Electronic Creations Corp. v. Gigahertz, Inc. et al

Filing 25

DECISION AND ORDER granting # 21 Plaintiffs' motion for entry of default judgment against Defendants; granting Plaintiff a permanent injunction against Defendants, its officers, directors, principals, agents, servants, employees, and successors , and all other persons in active concert or participation with them, enjoining and restraining them from doing the following: (1) Copying, distributing, altering, displaying, hosting, selling and/or promoting and/or Plaintiffs creative works publish ed on Plaintiffs website at www.go.org and/or covered by U.S. Copyright Registration No. TX0007448820 that Plaintiff owns; (2) Using any copy or imitation of Plaintiffs federally registered trademarks, in connection with the promotion, advertisement, display, sale, offering for sale, manufacturing, printing, importation, production, circulation, or distribution of any product or service, in such fashion as to relate or connect such product in any way to Plaintiff, or to any good sold, manufactur ed, sponsored, approved by or connected with Plaintiff; and (3) Engaging in any other activity that may constitute unfair competition with Plaintiff or constituting an infringement of Plaintiffs copyright or trademarks, or constituting any damage to Plaintiffs name, reputation or goodwill; and awarding Plaintiff statutory damages in the amount of $150,000.00 and attorney's fees and costs in the amount $13,913.56 for a total judgment of $163,913.56 against Defendants David Brown (a/k/a David Browne) and Gigahertz, Inc., jointly and severally. Signed by Judge Glenn T. Suddaby on 6/25/13. (lmw)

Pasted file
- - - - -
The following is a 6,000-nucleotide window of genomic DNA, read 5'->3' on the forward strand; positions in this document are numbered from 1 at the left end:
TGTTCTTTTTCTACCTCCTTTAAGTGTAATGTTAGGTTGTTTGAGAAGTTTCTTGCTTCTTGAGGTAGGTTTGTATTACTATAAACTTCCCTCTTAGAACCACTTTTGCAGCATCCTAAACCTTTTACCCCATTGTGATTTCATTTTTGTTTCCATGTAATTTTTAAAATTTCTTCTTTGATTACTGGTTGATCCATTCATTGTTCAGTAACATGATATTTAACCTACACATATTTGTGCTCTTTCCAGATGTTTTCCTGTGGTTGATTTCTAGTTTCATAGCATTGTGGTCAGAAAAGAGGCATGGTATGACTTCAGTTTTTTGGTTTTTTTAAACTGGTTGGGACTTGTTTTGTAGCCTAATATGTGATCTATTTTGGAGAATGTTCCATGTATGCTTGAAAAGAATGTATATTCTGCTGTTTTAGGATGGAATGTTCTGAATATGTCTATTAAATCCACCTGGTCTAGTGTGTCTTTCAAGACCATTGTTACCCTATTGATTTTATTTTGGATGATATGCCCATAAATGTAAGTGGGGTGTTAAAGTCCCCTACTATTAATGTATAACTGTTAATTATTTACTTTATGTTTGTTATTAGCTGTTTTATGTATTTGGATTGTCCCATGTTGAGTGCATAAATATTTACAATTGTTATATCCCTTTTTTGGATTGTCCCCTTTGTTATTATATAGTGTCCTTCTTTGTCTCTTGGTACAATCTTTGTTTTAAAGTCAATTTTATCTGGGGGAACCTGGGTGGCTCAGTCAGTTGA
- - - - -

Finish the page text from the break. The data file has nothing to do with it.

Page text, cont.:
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UNITED STATES DISTRICT COURT NORTHERN DISTRICT OF NEW YORK ______________________________________ ELECTRONIC CREATIONS CORP., Plaintiff, v. 5:12-CV-1423 (GTS/DEP) GIGAHERTZ, INC.; and DAVID BROWN a/k/a David Browne, Defendants. ______________________________________ APPEARANCES: OF COUNSEL: MENTER, RUDIN & TRIVELPIECE, P.C. Counsel for Plaintiff 308 Maltbie Street, Suite 200 Syracuse, NY 13204 MITCHELL J. KATZ, ESQ. WILEY REIN LLP Co-Counsel for Plaintiff 1776 K Street, N.W. Washington, DC 20006 ARI W. MELTZER, ESQ. DAVID E. WESLOW, ESQ. GLENN T. SUDDABY, United States District Judge DECISION and ORDER Currently before the Court, in this copyright-infringement action filed by Electronic Creations Corp. (“Plaintiff’) against Gigahertz, Inc., and David Brown a/k/a David Browne (collectively “Defendants”), is Plaintiff’s motion for default judgment pursuant to Fed. R. Civ. P. 55(b) (Dkt. No. 21). For the reasons set forth below, Plaintiff’s motion is granted. I. RELEVANT BACKGROUND A. Plaintiff’s Complaint Liberally construed, Plaintiff’s Complaint asserts the following three claims against Defendants: (1) a claim of copyright infringement pursuant to 17 U.S.C. § 501; (2) a claim of trademark infringement pursuant to 15 U.S.C. § 1114; and (3) a claim of unfair competition pursuant to 15 U.S.C. § 1125. (See generally Dkt. No. 1.) Generally, these three claims arise from the following factual allegations. Plaintiff is a corporation organized in Colorado, having a principal place of business in Santa Rosa, California. (Id.) Defendant Gigahertz, Inc., is a corporation organized in Nevada, having a principle place of business in Oswego, New York. (Id.) Plaintiff is an internet development company that provides unique electronic services tailored for the web including building, leasing, and managing websites. (Id.) Internet domain names or “web addresses,” such as those owned by Plaintiff, have a substantial value because of the need to acquire a domain name to allow access to internet websites, and the limited number of available domain names. (Id.) Plaintiff is the author and owner of certain copyright-protected websites (including materials published online at Plaintiff’s website, go.org) consisting of creative and original expressions related to providing useful information to consumers via the internet. (Id.)1 Plaintiff’s websites (including goauto.com, cobb.com, pup.com, fxrealty.com, vh.com, and spiritmall) are promoted through a number of distinct and federally registered trademarks. (Id.) 2 1 These websites are covered by U.S. Copyright Registration No. TX-7-448-820. (Dkt. No. 21, Attach. 4.) 2 These trademarks are registered as U.S. Federal Trademark Registration Nos. 3399565, 3885279, 3447218, 3447216, 3068571, 3133374, and 2675573. (Dkt. No. 21, Attach. 4 2 Defendant Gigahertz is a website design and hosting company in which David Brown (a/k/a David Browne) is the sole shareholder, sole chief executive officer and sole employee, which he runs from his home in Oswego, New York. (Id.) Defendants have two registered domain names (addeffects.net and fakehack.com) that operate as one, sharing elements and links. (Id.) Defendants’ sites copy, alter, and republish existing websites that are located on the internet, including the copyrighted material owned by Plaintiff. (Id.) Defendants’ sites apply more than 120 alterations or “effects” to existing websites owned by Plaintiff and third parties. (Id.; see also Dkt. No. 1, Attach. 1.) Defendants’ system is designed to apply the alterations in real time, meaning that Defendants continue to store the original website on their computer servers while “recoding” some portion of the site for the purpose of displaying altered versions of the copied websites. (Dkt. No. 1.) Defendants use a “spider” to “crawl” the internet and copy, store and alter web pages through Defendants’ computer. (Id.) Users can also manually enter a website address to “fake hack” by using a direct entry method which stores a copy of the website associated on Defendants’ computer. 3 (Id.) These copied webpages remain on the sever for an indefinite amount of time, and are eventually identified and “indexed” by Google. (Id.) When an internet user conducts a search on the search engine for Plaintiff’s material or associated terms, the user may receive results for the copied/altered versions of the copyrighted material stored on Defendants’ servers instead of, or in addition to, the original site. (Id.) Google penalizes those whose content is duplicated on other sites by not giving them a high ranking that results in the devaluation of domain names and/or websites. (Id.) 3 Direct entry method can be done by either typing the domain name/address into a text box at the infringing sites or by directly entering a URL into their browser using a third and fourth level domain in conjunction with fakehack.com or addeffects.net. (Dkt. No. 1.) 3 Defendants did not obtain permission or a valid license from Plaintiff to copy, distribute, alter, display, host, sell, or promote the copyrighted works. (Id.) The design of Defendants’ sites was done with the purpose of copying materials from existing webpages, publishing and displaying those materials on Defendants’ websites, and submitting the infringing sites to internet search engines. (Id.) Defendants frequently distorted, blocked, or otherwise made Plaintiff’s copyright notices unviewable. (Id.) Generally, as relief, Plaintiff requested the following, in pertinent part: (1) a permanent injunction enjoining Defendants from copying the protected works, using any copy of the protected works, or engaging in other activity constituting unfair competition; (2) statutory damages of $150,000 per work pursuant to 17 U.S.C. § 504(c); and (3) attorney’s fees and costs pursuant to 15 U.S.C. § 1117(a) and 17 U.S.C. § 505. B. Plaintiff’s Service of Complaint, and Defendants’ Failure to Answer Plaintiff’s counsel made attempts to obtain waiver of service of the Summons and Complaint, to no avail. On November 7, 2012, Plaintiff substitute served Defendant David Brown with its Complaint. (Dkt. No. 16.) On November 13, 2012, Plaintiff served its Complaint on Defendant Gigahertz by way of the New York State Secretary of State. (Dkt. No. 15.) As of the date of this Decision and Order, Defendants have filed no Answer to that Complaint. (See generally Docket Sheet.) C. Clerk’s Office’s Entry of Default, and Defendants’ Non-Appearance On December 13, 2012, Plaintiff filed a motion for the Clerk of the Court to enter default against Defendants pursuant to Fed. R. Civ. P. 55(a). (Dkt. No. 18.) On December 14, 2012, the Clerk of the Court entered default against Defendants, pursuant to Fed. R. Civ. P. 55(a). (Dkt. 4 No. 19.) As of the date of this Decision and Order, Defendants have not appeared and attempted to cure that entry of default. (See generally Docket Sheet). D. Plaintiff’s Motion for Default Judgment, and Defendants’ Non-Response On February 8, 2013, Plaintiff filed a motion for default judgment against Defendants, pursuant to Fed. R. Civ. P. 55(b). (Dkt. No. 23.) As of the date of this Decision and Order, Defendants have filed no response to that motion. (See generally Docket Sheet.) Generally, in support of its motion for default judgment, Plaintiff asserts the following seven arguments: (1) this Court has jurisdiction to enter default judgment against Defendants; (2) the Clerk of the Court appropriately entered default against Defendants; (3) Plaintiff is entitled to a default judgment against Defendants; (4) based on the factual allegations of the Complaint, (a) Defendants’ sites infringed on the valid copyright owned by Plaintiff, (b) Defendants’ copying of webpages including Plaintiff’s marks is irreparably damaging Plaintiff and the valid trademarks it holds, and (c) the deceptive use of Plaintiff’s sites by Defendants is causing unfair competition; (5) Plaintiff is entitled to a permanent injunction against Defendants; (6) Plaintiff is entitled to statutory damages; and (7) Plaintiff is entitled to costs and attorney’s fees. (Dkt. No. 21, Attach. 1.) Familiarity with the particular grounds for Plaintiff’s motion for default judgment against Defendants is assumed in this Decision and Order, which is intended primarily for review of the parties. II. RELEVANT LEGAL STANDARD “Federal Rule of Civil Procedure 55 provides a two-step process that the Court must follow before it may enter a default judgment against a defendant.” Robertson v. Doe, 05-CV7046, 2008 WL 2519894, at *3 (S.D.N.Y. June 19, 2008). “First, under Rule 55(a), when a party 5 fails to ‘plead or otherwise defend . . . the clerk must enter the party's default.’” Robertson, 2008 WL 2519894, at *3 (quoting Fed. R. Civ. P. 55[a]). “Second, pursuant to Rule 55(b)(2), the party seeking default judgment is required to present its application for entry of judgment to the court.” Id. “Rule 55(b) of the Federal Rules of Civil Procedure provides that, when a party moves for judgment against an adverse party who has failed to answer or otherwise appear in the action, the court may enter a judgment against the defaulting party.” Coated Fabrics Co. v. Mirle Corp., 06-CV-5415, 2008 WL 163598, at *4 (E.D.N.Y. Jan. 16, 2008) (citing Fed. R. Civ. P. 55[b]). “That rule, in tandem with the Northern District of New York Local Rule 55.2, sets forth certain procedural prerequisites that must be met before a default judgment may be entered[.]” Pert 35, Inc. v. Amari Aviation Ltd., 09-CV-0448, 2010 WL 1257949, at *3 (N.D.N.Y. Mar. 5, 2010) (Peebles, M.J.). “Notice of the application must be sent to the defaulting party so that it has an opportunity to show cause why the court should not enter a default judgment.” Id. (citing Fed. R. Civ. P. 55[b][2]). “When an action presents more than one claim for relief . . . , the court may direct entry of a final judgment as to one or more, but fewer than all, claims or parties . . . if the court expressly determines that there is no just reason for delay.” Fed. R. Civ. P. 54(b). “When a default judgment is entered, the defendant's failure to respond constitutes an admission of the well-pleaded factual allegations in the complaint, except as to claims relating to damages.” Coated Fabrics Co., 2008 WL 163598, at *4 (citing Greyhound Exhibitgroup, Inc. v. E.L.U.L Realty Corp., 973 F.2d 155, 158 [2d Cir. 1992]; Au Bon Pain Corp., v. Artect, Inc., 653 F.2d 61, 65 [2d Cir. 1981]). “Rather, the court must ‘conduct an inquiry in order to ascertain the amount of damages with reasonable certainty.’” Eng’rs Joint Welfare, Pension, Supplemental 6 Unemployment Benefit and Training Funds, 2009 WL 4730700, at *2 (quoting Alcantara, 183 F.3d at 155 [citation omitted]). This inquiry “involves two tasks: [1] determining the proper rule for calculating damages on such a claim, and [2] assessing plaintiff's evidence supporting the damages to be determined under this rule.” Alcantara, 183 F.3d at 155. Finally, in calculating damages, the court “need not agree that the alleged facts constitute a valid cause of action . . . .” Au Bon Pain, 653 F.2d at 65 (citation omitted). II. ANALYSIS A. Liability After carefully considering Plaintiff’s unopposed motion, the Court is satisfied that Plaintiff has met its modest threshold burden of establishing entitlement to default judgment against Defendants on the issue of liability, under the circumstances.4 The Court notes that Plaintiff’s motion would survive even the heightened scrutiny appropriate on a contested motion. For example, for the reasons stated above in Part I of this Decision and Order, the Court finds that due notice of this action has been given to Defendants. However, no Answer has been filed and no one has appeared on behalf of Defendants. In addition, the Clerk has already entered default against Defendants, and Plaintiff has served Defendants with its motion for the issuance of default judgment. However, Defendants have still neither responded to the motion nor appeared in this action. 4 In this District, a movant’s burden with regard to an unopposed motion is lightened such that, in order to succeed, the movant need only show its entitlement to the relief requested in its motion, which has appropriately been characterized as a “modest” burden. See N.D.N.Y. L.R. 7.1(b)(3) (“Where a properly filed motion is unopposed and the Court determines that the moving party has met its burden to demonstrate entitlement to the relief requested therein . . . .”); Rusyniak v. Gensini, 07-CV-0279, 2009 WL 3672105, at *1 n.1 (N.D.N.Y. Oct. 30, 2009) (Suddaby, J.) (collecting cases). 7 Finally, the Court finds that the factual allegations of the Complaint are sufficient to state a claim upon which relief can be granted. See W.A.W. Van Limburg Stirum et al. v. Whalen et al., 90-CV-1279, 1993 WL 241464, at *4 (N.D.N.Y. June 29, 1993) (Munson, J.) (holding that “[b]efore judgment can be entered, the court must determine whether plaintiff’s factual allegations are sufficient to state a claim for relief . . . the court may exercise its discretion to require some proof of the facts that must be established in order to determine liability”). For each of these alternative reasons, the Court grants Plaintiff’s motion for the issuance of default judgment on the issue of liability pursuant to Fed. R. Civ. P. 55(b). B. Relief After carefully considering Plaintiff’s unopposed motion, the Court is satisfied that, under the circumstances, Plaintiff has met its burden of establishing a valid basis for (1) an Order permanently enjoining Defendants, its officers, directors, principals, agents, servants, employees, successors and assigns, from the activities described in the judgment, (2) an award of statutory damages in the amount of $150,000 pursuant to 17 U.S.C. § 504(c); and (3) an award of attorney’s fees and costs in the amount of $13,913.56 pursuant to 15 U.S.C. § 1117(a) and 17 U.S.C. § 505. The Court acknowledges that, sometimes, a hearing to fix the amount of damages may be conducted. See Fed. R. Civ. P. 55(b). However, such a hearing is not required where, as here, the Court has found that a basis exists for the damages specified in the default judgment.5 5 See Fustok v. ContiCommodity Servs., Inc., 873 F.2d 38, 40 (2d Cir. 1989) (noting that “it [is] not necessary for the District Court to hold a hearing, as long as it ensured that there was a basis for the damages specified in the default judgment”); Tamarin v. Adam Caterers, Inc., 13 F.3d 51, 54 (2d Cir. 1993) (noting that it is “not necessary for the district court to hold a hearing to fix damages after a default judgment had been entered where the court had ‘relied upon detailed affidavits and documentary evidence supplemented by the District Judge's personal knowledge of the record gained during four years involvement with the litigation . . .’”); Action S.A. v. Marc Rich & Co., Inc., 951 F.2d 504, 508 (2d Cir. 1991) (concluding that, where district judge was “inundated with affidavits, evidence, and oral presentations” a full evidentiary hearing was not necessary). 8 1. Permanent Injunction Under the Copyright Act, a district court is authorized to grant a permanent injunction “on such terms as it may deem reasonable to prevent or restrain” further infringement of a copyright. 17 U.S.C. § 502(a). To obtain a permanent injunction in a copyright infringement case, a plaintiff must establish the following four elements: “(1) that it has suffered an irreparable injury; (2) that remedies available at law, such as monetary damages, are inadequate to compensate for that injury; (3) that, considering that balance of hardships between the plaintiff and defendant, a remedy in equity is warranted; and (4) that the public interest would not be disserved by a permanent injunction.” eBay Inc. v. MercExchange, L.L.C., 547 U.S. 388, 391 (2006). Here, Plaintiff has established that the first two elements (i.e., irreparable harm and an inadequate remedy at law). Defendants infringed upon Plaintiff’s copyright and trademarks on numerous instances by copying, altering, and republishing the existing websites located on the internet. This supports the inference that, without a permanent injunction, Defendants will continue their illegal conduct. Generally, monetary damages awarded “after the fact” do not provide an adequate remedy in a case such as this where the actual loss caused by the infringement cannot be measured. Broad. Music, Inc. v. Metro Lounge & Café LLC, 10-CV1149, 2013 WL 286361, at *7 (N.D.N.Y. Jan. 24, 2013) (Mordue, J.). The republishing of the copied websites harm the status and value of Plaintiff’s copyrights and future business prospects. The Court concludes that Plaintiff has sustained, and will likely continue to sustain, irreparable injury, and that the remedies available at law are an inadequate compensation. If Defendants were allowed to continue their infringing activities without restraint, Defendants would further 9 harm Plaintiff by causing its websites and domain names to be banned, de-listed, or devalued by Internet search engines (i.e., Google) and other Internet sites that classify websites and domain names as being malicious or harmful to users. (Dkt. No. 1, at ¶¶ 29-30.) Moreover, Plaintiff has established that the third element (i.e., a balance of hardships weighing in Plaintiff’s favor). Defendants suffer no hardship by being required to comply with the law and obtain a valid license to Plaintiffs’ copyrighted websites, whereas Plaintiff is suffering a hardship in being deprived of its legal rights. Defendants had actual knowledge of their infringement by designing the sites with the purpose of infringing upon the copyrighted materials. (Id. at ¶¶ 33-34.) Defendants have failed to cease their infringing conduct and are likely to continue, and Plaintiff therefore is entitled to a permanent injunction. See Broad. Music, Inc. v. N. Lights, Inc., 555 F. Supp. 2d 328, 332 (N.D.N.Y. 2008) (Sharpe, J.). Finally, Plaintiff has established the fourth element (i.e., whether the public interest would be served by a permanent injunction). It would be in the public’s interest to grant this permanent injunction to ensure they are receiving adequate and true information on the internet. It will also ensure future copyright and trademark holders a protection from infringers. Turning to Plaintiff’s trademark claim, a plaintiff is entitled to a permanent injunction on a claim for trademark infringement if it shows the following: (1) actual success on the merits, and (2) irreparable harm. See Road Dawgs Motorcycle Club v. Cuse Road Dawgs, 679 F. Supp. 2d 259, 291 (N.D.N.Y. 2009) (Suddaby, J.). Through Defendants’ admissions of the well-pled allegations in the Complaint, Plaintiff has established actual success on the merits. See DIRECTV, Inc. v. Bates, 393 F. Supp. 2d 147, 148-49 (N.D.N.Y. 2005) (Munson, J.). “The second prong is automatically satisfied by actual success on the merits, as irreparable harm is 10 established by a showing of likelihood of confusion.” Road Dawgs Motorcycle Club, 679 F. Supp. 2d at 291 (quoting Chloe v. DesignersImports.com USA, Inc,, 07-CV-1791, 2009 WL 1227927, at *11 [S.D.N.Y. Apr. 30, 2009]). 2. Statutory Damages According to 17 U.S.C. § 504(c), a plaintiff in an action for copyright infringement shall be entitled to statutory damages of “not less than $750 or more than $30,000” for “all infringements involved in the action, with respect to any one work, as the court considers just.” 17 U.S.C. § 504(c)(1). However, if the infringement is deemed to have been committed “willfully,” the court may increase the award of statutory damages up to a sum of $150,000 per infringed work. 17 U.S.C. § 504(c)(2). “Statutory damages for copyright infringement are available without proof of plaintiff’s actual damages or proof of any damages.” All-Star Mktg. Grp. v. Media Brands Co., 775 F. Supp. 2d 613, 626 (S.D.N.Y. 2011) (internal quotations omitted). When determining the appropriate amount of statutory damages, the Court considers the following six factors: (1) the infringer’s state of mind; (2) the expenses saved, and profits earned, by the infringer; (3) the revenues lost by the copyright holder; (4) the deterrent effect on the infringer and third parties; (5) the infringer’s cooperation in providing evidence concerning the value of the infringing material; and (6) the conduct and attitude of the parties. Bryant v. Media Right Prods., Inc., 603 F.3d 135, 144 (2d Cir. 2010). Here, factors 1 and 6 weigh heavily in favor of Plaintiff because Defendants knew of the infringing activity by not only intentionally designing their websites to do so, but by frequently distorting, blocking, or otherwise making un-viewable the copyright notices that Plaintiff had 11 originally built into the web-page. Factor 5 also weighs heavily in favor of Plaintiff due to the failure of the Defendants to appear, which has limited the information that could have further been discovered by Plaintiff. As for factors 2, 3 and 4, Defendants have been able to save the expenses that they would have incurred in designing a website and/or to properly purchasing a license from Plaintiff to use the websites. In addition, the infringement has cost Plaintiff valuable rankings in search engines (which can determine the success of a business); Defendants have diverted potential customers from Plaintiff’s sites, who otherwise would have access to the sites if it were not for Defendants infringement. Moreover, because actual damages would be hard to prove, statutory damages are appropriate. Plaintiff is seeking statutory damages in the amount of $150,000. To prove “willfulness” under the Copyright Act, the plaintiff must show (1) that the defendant was actually aware of the infringing activity, or (2) that the defendant’s actions were the result of “reckless disregard” for, or “willful blindness” to, the copyright holder’s rights. Island Software and Comp. Serv., Inc. v. Microsoft Corp., 413 F.3d 257, 262 (2d Cir.2005) (where defendant recklessly disregarded the possibility that its conduct represented infringement). Here, Defendants took the time to cover over the copyright notices on Plaintiff’s website. Defendants should also know that their software–which was designed to copy other websites–would be infringing the copyrights and trademarks that are owned by those websites. The statutory damages in the present case are appropriate due to the willful and egregious disregard by the Defendants and their actions. This should also serve as a deterrent not only to the current Defendant, but as a general deterrent to others who may contemplate engaging in this “fake hack” infringing behavior in the future. All-Star Mktg. Grp., 775 F. Supp. 2d at 627. 12 3. Attorney’s Fees and Costs The District Court in its discretion may award reasonable attorney’s fee to the prevailing party in a copyright infringement action. See 17 U.S.C. § 505;6 Bryant, 603 F.3d at 144. Generally, in deciding whether to make such an award, the Court considers the following four factors: (1) the frivolousness of the losing party's claims or defenses; (2) the losing party's motivation; (3) whether the claims or defenses were objectively unreasonable; and (4) compensation and deterrence. See id. The third factor, objective unreasonableness of the claims or defenses, is given substantial weight. See id. Here, Plaintiff’s submission and the default by Defendants establish the frivolousness and objective unreasonableness of the defense under factors 1 and 3. Regarding Defendants’ motivation, factor 2, the Court has concluded that Defendants did not act in good faith in defending the action, but rather engaged in a strategy of noncompliance and delay. A large number of the hours expended by Plaintiff’s counsel was due to the noncompliance of the Defendants. Under these circumstances, an award of attorney’s fees is warranted as compensation to Plaintiff and as a future deterrent against this conduct on the part of Defendants and other infringers. In the Second Circuit, attorney's fee awards are based on a “presumptively reasonable fee” reached by multiplying the hours reasonably expended, by the reasonable hourly rate. Arbor Hill Concerned Citizens Neighborhood Ass'n v. County of Albany, 522 F.3d 182, 183-84 (2d Cir.2008). A court determines the hours reasonably expended by reviewing contemporaneous 6 “In any civil action under this title, the court in its discretion may allow the recovery of full costs by or against any party other than the United States or an officer thereof. Except as otherwise provided by this title, the court may also award a reasonable attorney’s fee to the prevailing party as part of the costs.” 17 U.S.C. § 505. 13 time records that show “for each attorney, the date, the hours expended, and the nature of the work done.” New York State Ass'n for Retarded Children, Inc. v. Carey, 711 F.2d 1136, 1148 (2d Cir.1983). Also, where a defendant fails to defend against a claim of trademark infringement, an award of costs and fees is appropriate. Attorney’s fees are also appropriate in trademark claims in “exceptional cases,” including where infringement is willful. See, e.g., Patsy’s Brand, Inc. v. I.O.B. Realty, Inc., 317 F.3d 209, 221 (2d Cir. 2003).7 Here, Plaintiff kept a detailed description and log of all attorney’s fees based on an hourly rate. (Dkt. No. 21. Attach. 6.) After carefully reviewing the documents, the Court is satisfied with the amount calculated by Plaintiff. Simply stated, Plaintiff has incurred $12,586.50 in attorney’s fees and an additional $1,327.06 in costs to secure judgment by default, which should properly be awarded. (Id.) ACCORDINGLY, it is ORDERED that, Plaintiffs’ motion for entry of default judgment against Defendants (Dkt. No. 21.) is GRANTED, and it is further ORDERED that a PERMANENT INJUNCTION be entered in favor of Plaintiff Electronic Creations Corporation against Defendants David Brown (a/k/a David Browne) and Gigahertz, Inc., its officers, directors, principals, agents, servants, employees, and successors, and all other persons in active concert or participation with them, enjoining and restraining them from doing the following: 7 “The Lanham Act authorizes the award of attorney’s feed to prevailing parties in ‘exceptional cases,’ 15 U.S.C. § 1117(a) which we understand to mean instances of ‘willful infringement.’” 14 (1) Copying, distributing, altering, displaying, hosting, selling and/or promoting and/or Plaintiff’s creative works published on Plaintiff’s website at www.go.org and/or covered by U.S. Copyright Registration No. TX0007448820 that Plaintiff owns; (2) Using any copy or imitation of Plaintiff’s federally registered trademarks,8 in connection with the promotion, advertisement, display, sale, offering for sale, manufacturing, printing, importation, production, circulation, or distribution of any product or service, in such fashion as to relate or connect such product in any way to Plaintiff, or to any good sold, manufactured, sponsored, approved by or connected with Plaintiff; and (3) Engaging in any other activity that may constitute unfair competition with Plaintiff or constituting an infringement of Plaintiff’s copyright or trademarks, or constituting any damage to Plaintiff’s name, reputation or goodwill; and it is further ORDERED that Plaintiff is entitled to an award of statutory damages in the amount of ONE HUNDRED FIFTY THOUSAND DOLLARS ($150,000) under 17 U.S.C. § 504(c)(2); and it is further ORDERED that Plaintiff is entitled to an award of the attorney’s fees and costs that it incurred in this action in the amount of THIRTEEN THOUSAND NINE HUNDRED THIRTEEN DOLLARS AND FIFTY-SIX CENTS ($13,913.56) under 15 U.S.C. § 1117(a) and 17 U.S.C. § 505; and it is 8 These trademarks include GOAUTO.COM (U.S. Federal Trademark Registration No. 3399565), ELECTRONIC CREATIONS (No. 3885279), COBB.COM (No. 3447218), PUP.COM (No. 3447216), FXREALTY.COM (No. 3068571), VH.COM (No. 3133374), and SPIRITMALL (No. 2675573). 15 ORDERED that Plaintiff is awarded a Judgment against Defendants David Brown (a/k/a David Browne) and Gigahertz, Inc., jointly and severally, in the TOTAL AMOUNT of ONE HUNDRED SIXTY-THREE THOUSAND NINE HUNDRED THIRTEEN DOLLARS AND FIFTY-SIX CENTS ($163,913.56). Dated: June 25, 2013 Syracuse, New York 16